In earlier times when the general populace's knowledge of astrology extended beyond newspaper predictions and sun signs, astrology was more than just the science of the stars. Properly understood, astrology was a universal language or symbolic code that contained widely recognized archetypes of general principles, types of humanity, and aspects of personality. Given the usefulness of this symbolic code, it was natural that astrological language and symbols would be adopted by other occult arts, such as the tarot and palmistry.
In palmistry, the planets, including the luminaries (the Sun and the Moon), were used to name as well as to represent the principles of certain parts of the hand: Mercury, the little finger; the Sun, the ring finger; Saturn, the middle finger; Jupiter, the index finger; Mars, the center of the palm; Venus, the root of the thumb; and the Moon, the lower mound of the hand. Various other lines and areas also bore the names of planets. The classical elements were utilized in certain systems of hand classification, so some palmistry books refer to water hand, earth hand, fire hand, and air hand. As a student of astrology might anticipate, a water hand indicates a sensitive disposition, an air hand indicates an intellectual nature, and so forth. Despite palmistry's wholesale borrowing of astrological terminology, modern astrologers have shown little or no interest in studying correlations between patterns in palms and patterns in astrological charts.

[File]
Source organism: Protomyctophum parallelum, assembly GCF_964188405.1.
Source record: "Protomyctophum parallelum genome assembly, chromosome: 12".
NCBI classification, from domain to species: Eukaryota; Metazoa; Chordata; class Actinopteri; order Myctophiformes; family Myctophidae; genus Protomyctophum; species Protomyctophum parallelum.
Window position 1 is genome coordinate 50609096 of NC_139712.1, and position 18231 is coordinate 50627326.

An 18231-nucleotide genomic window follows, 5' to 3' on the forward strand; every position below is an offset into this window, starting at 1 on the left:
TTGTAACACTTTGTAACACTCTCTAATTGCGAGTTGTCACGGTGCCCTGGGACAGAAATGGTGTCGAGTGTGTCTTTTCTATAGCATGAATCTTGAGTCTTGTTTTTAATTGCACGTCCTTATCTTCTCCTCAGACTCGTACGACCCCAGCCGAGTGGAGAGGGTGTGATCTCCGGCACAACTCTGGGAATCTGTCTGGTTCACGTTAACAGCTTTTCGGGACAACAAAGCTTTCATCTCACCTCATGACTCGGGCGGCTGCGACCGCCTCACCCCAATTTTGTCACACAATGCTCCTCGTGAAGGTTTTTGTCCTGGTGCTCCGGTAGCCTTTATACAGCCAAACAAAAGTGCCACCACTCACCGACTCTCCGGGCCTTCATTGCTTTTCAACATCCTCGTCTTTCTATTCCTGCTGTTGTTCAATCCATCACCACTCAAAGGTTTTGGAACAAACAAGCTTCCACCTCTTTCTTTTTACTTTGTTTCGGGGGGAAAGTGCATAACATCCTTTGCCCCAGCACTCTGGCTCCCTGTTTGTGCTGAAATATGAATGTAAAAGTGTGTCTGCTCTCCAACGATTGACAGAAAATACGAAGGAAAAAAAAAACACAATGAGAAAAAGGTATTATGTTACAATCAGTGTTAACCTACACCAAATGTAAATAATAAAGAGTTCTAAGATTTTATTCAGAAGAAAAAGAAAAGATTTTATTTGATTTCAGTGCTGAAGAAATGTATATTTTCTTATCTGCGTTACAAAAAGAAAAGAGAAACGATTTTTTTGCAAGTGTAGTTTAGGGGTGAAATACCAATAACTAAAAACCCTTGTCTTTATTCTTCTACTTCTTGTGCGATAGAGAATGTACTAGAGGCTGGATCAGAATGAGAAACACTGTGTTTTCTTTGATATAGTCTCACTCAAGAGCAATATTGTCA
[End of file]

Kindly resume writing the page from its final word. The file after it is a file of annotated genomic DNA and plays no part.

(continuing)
Gettings, Fred. The Book of Palmistry. London: Triune Books, 1974.
Hamon, Louis. The Cheiro Book of Fate and Fortune: Palmistry, Numerology and Astrology. New York: Arco Publishing Co., 1971.
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